If my purpose is to create change, to help bring about the end of legalized discrimination against LGBT people, my actions should be such that they are effective at bringing about that change. If I want to help people understand what it is like to be transgender, I need to present a message that more effectively gives people that opportunity.
Over the last several years, I have come to understand that the most effective activism is activism based in love. Love for myself, love for my community, love for all people who are marginalized and oppressed, and love for the people who are marginalizing and oppressing others. No exclusions. No exceptions. Unconditional love.
I live in the Topeka, Kansas, the same city as Westboro Baptist Church. When WBC founder Fred Phelps was dying, the media asked me how I felt about that. I said my heart goes out to the family. I know what losing my parents was like. How can I call myself a Christian if I don’t have empathy for someone’s pain? These people were losing their father. The kids were losing their grandfather. What kind of a heart would it be that wouldn’t go out to them?
I am not trying to tell anyone what they should believe. I‘m just sharing about what I believe, which is that God’s love is unconditional. Not that this should require explanation, but that means there are no conditions for receiving God’s love. It isn’t right for other people to put conditions on God’s love for me. And it isn’t right for me to put conditions on God’s love for other people.
I Corinthians 13: 4-5 makes this abundantly clear - “(4) Love is patient, love is kind. It does not envy, it does not boast, it is not proud. (5) It does not dishonor others, it is not self-seeking, it is not easily angered, it keeps no record of wrongs (NIV).”
I always thought that this passage contained the instructions for how we should love one another. I still believe this is true. This is the ideal. But what I didn’t understand was that this is more than instructions for me. It is a description of the love God has for me. It is also a description of the love God has for everyone.
Learning to accept the unconditional nature of God’s love for me was a difficult challenge. Maybe on some cerebral level I had some inkling of this truth, but in my heart was a different story. I turned off my heart a long time ago. Feeling was synonymous with pain. Better to feel nothing than to feel unacceptable in the eyes of my Creator. This internalized transphobia was my sad and mistaken place of understanding for many years.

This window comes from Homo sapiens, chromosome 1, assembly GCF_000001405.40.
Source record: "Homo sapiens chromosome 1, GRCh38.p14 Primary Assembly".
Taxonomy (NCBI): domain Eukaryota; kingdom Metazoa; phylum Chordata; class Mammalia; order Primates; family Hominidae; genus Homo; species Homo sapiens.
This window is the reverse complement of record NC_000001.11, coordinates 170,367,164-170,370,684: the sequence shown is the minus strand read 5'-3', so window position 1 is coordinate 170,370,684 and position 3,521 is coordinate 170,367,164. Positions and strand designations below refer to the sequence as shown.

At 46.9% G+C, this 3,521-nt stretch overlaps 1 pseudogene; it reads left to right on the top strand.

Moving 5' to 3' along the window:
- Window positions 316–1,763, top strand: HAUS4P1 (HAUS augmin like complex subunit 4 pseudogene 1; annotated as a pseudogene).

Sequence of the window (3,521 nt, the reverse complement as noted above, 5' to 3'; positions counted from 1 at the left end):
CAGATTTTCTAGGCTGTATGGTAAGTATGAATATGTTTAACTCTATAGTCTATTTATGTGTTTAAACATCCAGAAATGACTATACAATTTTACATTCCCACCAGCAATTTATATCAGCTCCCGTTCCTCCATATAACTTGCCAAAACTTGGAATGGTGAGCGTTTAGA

It seemed an impossible task, and for me, it was impossible. In Matthew 19:26 says, Jesus says, “With man this is impossible, but with God all things are possible.” And I began to understand about unconditional love. I started praying to God to heal my heart, to help me know the depth of God’s love for me.
One day, I began to notice that my heart was healing. The pain didn’t have the same power as before. The anger began to lose its hold on my heart. I began to understand that I was perfect, exactly as I was created.
I learned to understand that God’s unconditional love was also intended for me, a transgender woman. I also began to see that God’s unconditional love was meant for those who persecute the LGBT community. More times than not, I struggle with being able to feel that love for the people who cause great harm to God’s LGBT children. The good news is that God is here to help me get closer to the ideal. With God’s help, I can begin to learn to love unconditionally.
Eventually, I began to notice that I had become better at seeing these people who persecute us with my heart, as well as my eyes. Martin Luther King, Jr. said, “Darkness cannot drive out darkness: only light can do that. Hate cannot drive out hate: only love can do that.” It’s really not possible to hold out your hand when your fist is clenched.
So I have finally come to a place on my journey where I can ask myself what it is that I truly want to see happen and the answer is clear. I want to help drive out hate. The only way that can be accomplished is with love. The most effective means of change is love-based activism.
I am still not able to embody this type of love on a daily basis, but I know that I am on the right path. I am beginning to become part of the solution. I am hopeful that we, as human beings, can help each other learn how to share freely from the unconditional love that we receive so freely. I have become unexpectedly faithful in the idea that all things are possible, with God.
© December 03, 2014, Stephanie Mott
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